“Due to these limitations … [and] the fact that we were no longer distributing our papers freely on the street, The Epoch Times had virtually disappeared,” Ng said.
Both Dairy Farm and its UK-based parent company, Jardine Matheson, didn’t respond to requests for comment as of press time.
Press Freedom Threatened
Hong Kong critics and loyal readers have expressed dismay over the contract termination and suggested that the move was politically motivated. Reporters Without Borders (RSF) has called on 7-Eleven Hong Kong to “reconsider their decision and not to yield to any pressure that they might have received or receive in the future.”
“We can’t see any reason but the pressure from the Chinese authorities for this withdrawal,” Cédric Alviani, East Asia bureau director at RSF, told The Epoch Times. He said discontinuing the distribution in many 7-Eleven stores was a loss of “a positive element for the plurality of the media.”
Concerns have been mounting over the erosion of freedom of expression and civil liberties in Hong Kong since the territory’s transfer from British to Chinese sovereignty in 1997.
In recent months, Hongkongers have taken to the streets every week since June, citing fears that a controversial extradition bill would be the final straw in Beijing’s encroachment on the city’s autonomy.
Ng said that the Hong Kong edition has been striving to provide an accurate picture of the protests from the frontlines.
Local activist and former lawmaker Leung Kwok-hung lamented that the 7-Eleven cancellation would leave Hongkongers without an independent news source on the protests.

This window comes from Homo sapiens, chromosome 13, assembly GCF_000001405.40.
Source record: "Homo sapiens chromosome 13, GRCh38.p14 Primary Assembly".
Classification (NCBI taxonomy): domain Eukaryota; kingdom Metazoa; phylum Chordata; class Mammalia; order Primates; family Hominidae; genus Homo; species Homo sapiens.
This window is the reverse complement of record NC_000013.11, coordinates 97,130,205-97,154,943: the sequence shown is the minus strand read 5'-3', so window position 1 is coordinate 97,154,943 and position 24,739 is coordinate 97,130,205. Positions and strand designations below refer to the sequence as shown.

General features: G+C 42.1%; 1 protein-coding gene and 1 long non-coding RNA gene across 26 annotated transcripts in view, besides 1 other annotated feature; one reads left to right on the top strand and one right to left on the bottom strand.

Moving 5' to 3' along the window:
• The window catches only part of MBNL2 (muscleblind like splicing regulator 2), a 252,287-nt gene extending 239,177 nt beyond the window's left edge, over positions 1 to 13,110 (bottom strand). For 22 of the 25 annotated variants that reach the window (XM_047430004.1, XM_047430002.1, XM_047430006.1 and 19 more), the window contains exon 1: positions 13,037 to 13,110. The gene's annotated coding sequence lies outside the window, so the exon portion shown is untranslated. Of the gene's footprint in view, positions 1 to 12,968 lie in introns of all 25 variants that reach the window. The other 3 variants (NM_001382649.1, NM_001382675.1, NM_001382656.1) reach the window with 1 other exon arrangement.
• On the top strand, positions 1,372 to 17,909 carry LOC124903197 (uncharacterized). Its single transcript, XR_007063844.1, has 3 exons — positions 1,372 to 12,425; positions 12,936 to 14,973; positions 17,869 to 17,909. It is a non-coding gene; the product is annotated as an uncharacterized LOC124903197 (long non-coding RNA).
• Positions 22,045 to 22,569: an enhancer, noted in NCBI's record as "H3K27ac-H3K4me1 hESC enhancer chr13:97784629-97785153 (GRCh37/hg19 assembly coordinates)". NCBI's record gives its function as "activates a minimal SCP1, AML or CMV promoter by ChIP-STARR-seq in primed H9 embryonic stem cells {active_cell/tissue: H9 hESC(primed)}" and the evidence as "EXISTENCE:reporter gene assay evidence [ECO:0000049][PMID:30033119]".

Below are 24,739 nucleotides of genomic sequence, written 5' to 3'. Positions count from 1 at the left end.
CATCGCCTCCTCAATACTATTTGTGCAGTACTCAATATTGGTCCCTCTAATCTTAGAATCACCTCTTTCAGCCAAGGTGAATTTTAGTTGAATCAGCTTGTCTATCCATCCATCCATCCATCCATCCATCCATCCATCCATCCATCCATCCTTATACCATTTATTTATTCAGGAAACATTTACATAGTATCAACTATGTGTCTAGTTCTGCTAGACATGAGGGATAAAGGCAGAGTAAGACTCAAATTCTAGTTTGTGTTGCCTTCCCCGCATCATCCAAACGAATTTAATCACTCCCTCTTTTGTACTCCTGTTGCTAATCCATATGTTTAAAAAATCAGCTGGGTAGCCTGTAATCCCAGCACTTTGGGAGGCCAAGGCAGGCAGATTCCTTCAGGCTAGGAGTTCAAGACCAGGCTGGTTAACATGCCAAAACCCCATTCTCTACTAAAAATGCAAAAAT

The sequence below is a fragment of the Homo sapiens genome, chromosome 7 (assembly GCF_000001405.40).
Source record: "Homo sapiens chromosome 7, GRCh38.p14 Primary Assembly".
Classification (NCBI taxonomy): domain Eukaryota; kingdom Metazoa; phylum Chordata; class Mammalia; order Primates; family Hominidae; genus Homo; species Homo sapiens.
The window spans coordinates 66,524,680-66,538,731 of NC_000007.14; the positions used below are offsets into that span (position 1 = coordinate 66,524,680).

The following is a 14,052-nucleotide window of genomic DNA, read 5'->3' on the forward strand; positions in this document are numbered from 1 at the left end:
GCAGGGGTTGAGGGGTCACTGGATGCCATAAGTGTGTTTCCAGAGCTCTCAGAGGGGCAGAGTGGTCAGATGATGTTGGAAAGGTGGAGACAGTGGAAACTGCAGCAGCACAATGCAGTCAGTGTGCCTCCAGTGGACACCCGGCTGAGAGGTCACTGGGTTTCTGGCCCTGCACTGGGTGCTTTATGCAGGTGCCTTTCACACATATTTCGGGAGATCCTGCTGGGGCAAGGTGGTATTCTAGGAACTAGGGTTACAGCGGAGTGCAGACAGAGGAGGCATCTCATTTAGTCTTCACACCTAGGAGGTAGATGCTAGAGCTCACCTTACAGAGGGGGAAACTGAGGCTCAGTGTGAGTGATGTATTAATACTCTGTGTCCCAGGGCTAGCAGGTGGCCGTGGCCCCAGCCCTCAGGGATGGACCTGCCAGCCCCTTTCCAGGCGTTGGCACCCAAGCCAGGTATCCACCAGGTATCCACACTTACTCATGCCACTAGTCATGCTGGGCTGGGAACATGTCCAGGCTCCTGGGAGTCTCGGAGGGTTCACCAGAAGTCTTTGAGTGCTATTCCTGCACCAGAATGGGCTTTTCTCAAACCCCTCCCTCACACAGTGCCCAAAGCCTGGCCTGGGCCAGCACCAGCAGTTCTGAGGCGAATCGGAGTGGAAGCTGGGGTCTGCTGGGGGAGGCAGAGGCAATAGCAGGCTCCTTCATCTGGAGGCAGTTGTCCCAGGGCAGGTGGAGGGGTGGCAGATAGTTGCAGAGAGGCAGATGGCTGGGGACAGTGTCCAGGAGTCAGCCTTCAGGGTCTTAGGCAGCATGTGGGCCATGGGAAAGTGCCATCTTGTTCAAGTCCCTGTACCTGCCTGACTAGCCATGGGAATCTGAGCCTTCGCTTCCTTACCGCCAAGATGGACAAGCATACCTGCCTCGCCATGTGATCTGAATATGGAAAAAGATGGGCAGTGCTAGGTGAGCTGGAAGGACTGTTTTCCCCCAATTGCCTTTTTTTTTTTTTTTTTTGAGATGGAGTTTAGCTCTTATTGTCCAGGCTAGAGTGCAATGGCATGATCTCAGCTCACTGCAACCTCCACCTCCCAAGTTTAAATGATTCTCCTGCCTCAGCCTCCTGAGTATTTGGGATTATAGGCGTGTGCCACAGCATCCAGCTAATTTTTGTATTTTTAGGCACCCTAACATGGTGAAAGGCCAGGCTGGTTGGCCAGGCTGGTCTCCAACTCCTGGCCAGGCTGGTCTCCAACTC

The Hong Kong edition has “allowed people to see more information and insights … [and] has for the past 10 years targeted the Chinese Communist Party and its suppression of different groups,” Leung said at the press conference. He added that he was a loyal reader of the paper himself.
He called Dairy Farm’s explanation for its decision “illogical” and “purely political,” noting that several local pro-Beijing newspapers, such as Ta Kung Pao and Wen Wei Po, are sold at 7-Eleven stores without any hiccups. “How come 7-Eleven doesn’t bother them?”
Hong Kong-based China expert and former magazine editor Cai Yongmei said that the cancellation reflects the Chinese regime’s tightening grip on Hong Kong.
“They want to suppress Hongkongers’ protests. … If you make business deals with Chinese companies, they will pressure you from this aspect,” Cai told The Epoch Times, noting that Cathay Pacific, Hong Kong’s flagship airline, recently dismissed several staff members who participated in the recent protests, amid pressure from Beijing.
Leung added: “Hong Kong is undergoing a difficult time. The Epoch Times Hong Kong is a reflection of that. If they can be treated like this, other media can suffer even more pressure.”
Ng called on local business owners and individuals to be part of the newspaper’s distribution network and advance its circulation. She added that the publication “[refuses] to be silenced at this critical moment” and will continue to serve the public as a “testament of history” no matter the cost.
“Freedom is not free,” Ng said.